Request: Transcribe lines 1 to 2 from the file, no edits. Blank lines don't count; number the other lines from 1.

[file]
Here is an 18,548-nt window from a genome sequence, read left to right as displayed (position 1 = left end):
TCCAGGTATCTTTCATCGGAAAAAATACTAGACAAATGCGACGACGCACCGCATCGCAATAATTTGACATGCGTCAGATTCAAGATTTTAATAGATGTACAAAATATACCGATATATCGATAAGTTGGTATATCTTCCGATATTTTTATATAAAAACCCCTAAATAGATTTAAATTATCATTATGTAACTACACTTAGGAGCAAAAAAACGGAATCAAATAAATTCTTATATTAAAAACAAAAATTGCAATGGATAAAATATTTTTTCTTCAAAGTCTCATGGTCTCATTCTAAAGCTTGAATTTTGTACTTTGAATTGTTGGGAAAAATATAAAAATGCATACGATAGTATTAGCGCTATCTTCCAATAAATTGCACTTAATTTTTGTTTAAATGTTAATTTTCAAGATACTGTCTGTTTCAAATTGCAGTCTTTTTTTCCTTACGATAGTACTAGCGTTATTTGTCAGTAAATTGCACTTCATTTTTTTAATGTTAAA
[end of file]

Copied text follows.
Here is an 18,548-nt window from a genome sequence, read left to right as displayed (position 1 = left end):
TCCAGGTATCTTTCATCGGAAAAAATACTAGACAAATGCGACGACGCACCGCATCGCAATAATTTGACATGCGTCAGATTCAAGATTTTAATAGATGTACAAAATATACCGATATATCGATAAGTTGGTATATCTTCCGATATTTTTATATAAAAACCCCTAAATAGATTTAAATTATCATTATGTAACTACACTTAGGAGCAAAAAAACGGAATCAAATAAATTCTTATATTAAAAACAAAAATTGCAATGGATAAAATATTTTTTCTTCAAAGTCTCATGGTCTCATTCTAAAGCTTGAATTTTGTACTTTGAATTGTTGGGAAAAATATAAAAATGCATACGATAGTATTAGCGCTATCTTCCAATAAATTGCACTTAATTTTTGTTTAAATGTTAATTTTCAAGATACTGTCTGTTTCAAATTGCAGTCTTTTTTTCCTTACGATAGTACTAGCGTTATTTGTCAGTAAATTGCACTTCATTTTTTTAATGTTAAA